Thursday, January 24, 2008

WholesOMe Honey Wheat Soda Bread

If you must be cooped up inside during the cold winter months, you might as well embrace the whole, cozy, homebody routine and start baking. Baking your own bread doesn't have to be an elaborate process. This recipe packs plenty of healthy whole grains, requires minimal ingredients, and tastes a hell of a lot better than the kasha loaf that I tried to make on Monday night, when I was taking a new recipe for a test-run. Thankfully, you can consider yourselves spared. It turned out purple (due to the presence of purple cabbage in the recipe) and putrid, and, despite his best efforts, even Om Gal's guy couldn't hide his horror. We're pretty sure that even the gulls in the Seaport District will forgo this one.

My honey wheat soda bread, on the other hand, is a time-tested favorite. It toasts well and tastes great with honey, jam, peanut butter, cottage cheese, and more.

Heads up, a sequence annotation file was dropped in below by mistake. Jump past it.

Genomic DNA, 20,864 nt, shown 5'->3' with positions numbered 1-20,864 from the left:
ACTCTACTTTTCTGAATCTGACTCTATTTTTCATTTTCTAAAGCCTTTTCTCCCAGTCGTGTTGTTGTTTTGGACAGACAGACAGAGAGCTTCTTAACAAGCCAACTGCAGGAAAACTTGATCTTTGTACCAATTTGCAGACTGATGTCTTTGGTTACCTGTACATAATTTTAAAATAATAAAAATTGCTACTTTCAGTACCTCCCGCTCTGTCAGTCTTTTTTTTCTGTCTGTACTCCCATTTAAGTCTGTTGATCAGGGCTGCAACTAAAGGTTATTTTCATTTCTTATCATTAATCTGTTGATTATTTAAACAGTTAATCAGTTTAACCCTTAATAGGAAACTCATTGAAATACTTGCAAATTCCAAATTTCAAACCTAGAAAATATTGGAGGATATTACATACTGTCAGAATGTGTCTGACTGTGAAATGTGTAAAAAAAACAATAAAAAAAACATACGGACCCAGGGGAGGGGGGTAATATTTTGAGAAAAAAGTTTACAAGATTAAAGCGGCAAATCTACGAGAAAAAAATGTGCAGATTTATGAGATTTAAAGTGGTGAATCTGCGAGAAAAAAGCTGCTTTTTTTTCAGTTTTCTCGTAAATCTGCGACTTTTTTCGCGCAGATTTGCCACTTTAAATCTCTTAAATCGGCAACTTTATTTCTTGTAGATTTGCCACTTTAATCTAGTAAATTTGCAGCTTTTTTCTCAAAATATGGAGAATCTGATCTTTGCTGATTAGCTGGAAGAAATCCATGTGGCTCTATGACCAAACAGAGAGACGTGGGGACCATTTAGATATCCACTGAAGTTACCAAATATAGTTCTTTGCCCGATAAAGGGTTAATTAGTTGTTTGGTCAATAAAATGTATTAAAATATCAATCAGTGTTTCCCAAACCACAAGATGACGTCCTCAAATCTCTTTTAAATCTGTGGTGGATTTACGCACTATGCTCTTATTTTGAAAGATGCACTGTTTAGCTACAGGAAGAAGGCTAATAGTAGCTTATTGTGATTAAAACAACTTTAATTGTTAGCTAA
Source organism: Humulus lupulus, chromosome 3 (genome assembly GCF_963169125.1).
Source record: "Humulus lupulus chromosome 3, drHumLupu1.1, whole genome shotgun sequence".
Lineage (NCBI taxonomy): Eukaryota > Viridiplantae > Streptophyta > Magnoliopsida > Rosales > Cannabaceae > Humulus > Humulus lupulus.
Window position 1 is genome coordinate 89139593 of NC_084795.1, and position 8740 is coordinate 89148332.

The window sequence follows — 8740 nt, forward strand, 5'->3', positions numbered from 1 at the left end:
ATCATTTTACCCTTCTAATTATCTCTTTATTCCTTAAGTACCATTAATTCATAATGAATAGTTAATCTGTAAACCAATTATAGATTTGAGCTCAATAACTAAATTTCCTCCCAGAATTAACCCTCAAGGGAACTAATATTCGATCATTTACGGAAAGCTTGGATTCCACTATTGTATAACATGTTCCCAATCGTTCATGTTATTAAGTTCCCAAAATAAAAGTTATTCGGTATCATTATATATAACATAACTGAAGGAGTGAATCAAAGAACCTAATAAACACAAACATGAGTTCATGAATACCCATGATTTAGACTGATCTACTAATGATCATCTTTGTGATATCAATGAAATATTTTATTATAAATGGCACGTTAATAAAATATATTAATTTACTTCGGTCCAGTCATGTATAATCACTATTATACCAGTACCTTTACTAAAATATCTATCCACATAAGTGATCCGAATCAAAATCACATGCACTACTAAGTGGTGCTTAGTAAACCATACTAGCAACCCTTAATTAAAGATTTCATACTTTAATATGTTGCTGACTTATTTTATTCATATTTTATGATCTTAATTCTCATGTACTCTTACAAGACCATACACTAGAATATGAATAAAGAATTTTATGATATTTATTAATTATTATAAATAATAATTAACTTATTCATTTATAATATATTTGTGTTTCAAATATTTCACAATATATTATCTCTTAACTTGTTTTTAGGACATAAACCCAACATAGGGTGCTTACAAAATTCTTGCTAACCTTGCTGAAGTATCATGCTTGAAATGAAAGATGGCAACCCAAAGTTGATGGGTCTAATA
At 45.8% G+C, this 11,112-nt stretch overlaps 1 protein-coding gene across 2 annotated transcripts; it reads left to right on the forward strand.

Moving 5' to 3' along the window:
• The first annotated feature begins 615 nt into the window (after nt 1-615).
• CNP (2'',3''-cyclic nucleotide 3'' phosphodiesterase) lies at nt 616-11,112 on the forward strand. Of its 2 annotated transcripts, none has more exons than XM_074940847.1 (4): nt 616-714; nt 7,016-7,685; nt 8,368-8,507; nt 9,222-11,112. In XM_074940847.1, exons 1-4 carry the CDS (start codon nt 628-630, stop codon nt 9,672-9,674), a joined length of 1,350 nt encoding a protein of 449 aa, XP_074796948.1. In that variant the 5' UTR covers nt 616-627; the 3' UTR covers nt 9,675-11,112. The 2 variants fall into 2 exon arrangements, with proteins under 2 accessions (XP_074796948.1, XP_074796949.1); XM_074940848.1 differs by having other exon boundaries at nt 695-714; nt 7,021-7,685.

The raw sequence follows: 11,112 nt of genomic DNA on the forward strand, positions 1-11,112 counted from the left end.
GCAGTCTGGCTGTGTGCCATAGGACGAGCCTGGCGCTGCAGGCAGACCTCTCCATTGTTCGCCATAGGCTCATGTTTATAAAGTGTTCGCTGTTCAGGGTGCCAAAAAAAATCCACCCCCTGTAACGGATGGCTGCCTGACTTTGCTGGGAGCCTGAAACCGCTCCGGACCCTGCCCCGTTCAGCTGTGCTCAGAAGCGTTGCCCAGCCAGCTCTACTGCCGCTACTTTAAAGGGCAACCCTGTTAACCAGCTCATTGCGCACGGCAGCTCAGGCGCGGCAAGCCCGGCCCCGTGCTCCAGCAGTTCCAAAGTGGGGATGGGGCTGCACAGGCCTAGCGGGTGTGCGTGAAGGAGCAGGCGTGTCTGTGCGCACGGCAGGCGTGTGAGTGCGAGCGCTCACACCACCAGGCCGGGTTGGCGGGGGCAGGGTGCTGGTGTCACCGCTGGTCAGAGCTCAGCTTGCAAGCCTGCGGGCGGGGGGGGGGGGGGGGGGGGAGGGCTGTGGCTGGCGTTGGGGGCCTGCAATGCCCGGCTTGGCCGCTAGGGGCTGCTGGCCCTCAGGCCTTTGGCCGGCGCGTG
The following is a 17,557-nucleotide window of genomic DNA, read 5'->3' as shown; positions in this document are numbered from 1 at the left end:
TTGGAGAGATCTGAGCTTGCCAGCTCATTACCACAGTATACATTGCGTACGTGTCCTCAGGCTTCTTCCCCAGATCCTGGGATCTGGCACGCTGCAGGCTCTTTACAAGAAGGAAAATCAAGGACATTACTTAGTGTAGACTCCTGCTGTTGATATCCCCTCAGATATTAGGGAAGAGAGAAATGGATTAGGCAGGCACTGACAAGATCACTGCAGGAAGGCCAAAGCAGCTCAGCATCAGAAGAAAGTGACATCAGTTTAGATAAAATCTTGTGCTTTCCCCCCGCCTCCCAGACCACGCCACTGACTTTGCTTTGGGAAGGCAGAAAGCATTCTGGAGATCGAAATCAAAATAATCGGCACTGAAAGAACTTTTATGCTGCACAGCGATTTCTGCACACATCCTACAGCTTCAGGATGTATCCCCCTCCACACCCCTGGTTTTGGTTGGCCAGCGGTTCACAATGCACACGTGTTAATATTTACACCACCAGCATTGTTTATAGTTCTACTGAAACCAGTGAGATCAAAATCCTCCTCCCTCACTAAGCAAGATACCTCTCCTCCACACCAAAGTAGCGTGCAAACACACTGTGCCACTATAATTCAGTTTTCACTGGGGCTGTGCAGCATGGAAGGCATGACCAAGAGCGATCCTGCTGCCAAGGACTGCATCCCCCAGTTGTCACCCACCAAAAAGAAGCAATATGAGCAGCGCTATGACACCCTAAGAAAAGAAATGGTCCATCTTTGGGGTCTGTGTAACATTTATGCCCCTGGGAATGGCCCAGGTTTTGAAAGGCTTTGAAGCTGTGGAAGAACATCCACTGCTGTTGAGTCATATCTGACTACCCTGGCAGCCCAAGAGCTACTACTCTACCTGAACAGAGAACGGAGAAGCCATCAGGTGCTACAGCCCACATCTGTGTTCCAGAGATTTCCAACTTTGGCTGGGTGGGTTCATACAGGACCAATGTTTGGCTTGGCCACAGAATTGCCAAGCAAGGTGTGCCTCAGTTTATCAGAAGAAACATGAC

2 c. whole wheat flour
1/2 tsp. salt
1 tsp. baking soda
2 tbs. honey
1 c. buttermilk
1 egg, slightly beaten

Combine flour, salt, and soda in a mixing bowl. Add honey, buttermilk, and egg. Stir just until moistened. Place in a lightly greased 1 quart casserole dish. Bake at 375 degrees, for 20 minutes.

4 comments:

Robert said...

red cabbage in bread? yuck! fyi baking tip: usually when mixing ingredients, less is better. over mixing can make for lousy results.

Om Gal said...

To be fair, the kasha loaf was meant to be more of a "meat" loaf than a loaf of bread. Nevertheless, you are absolutely right. Cabbage, in bread? Double yuck. Lesson learned- in cooking and in life- better to keep it simple. Thank you for your culinary insight as well. Always appreciated. -O.G.

Anonymous said...

can you just use a small loaf pan, or does it have to be baked in the casserole dish?

Om Gal said...

You can absolutely use a small loaf pan. The one that I use most often is 9.25 x 5.25 x 2.75.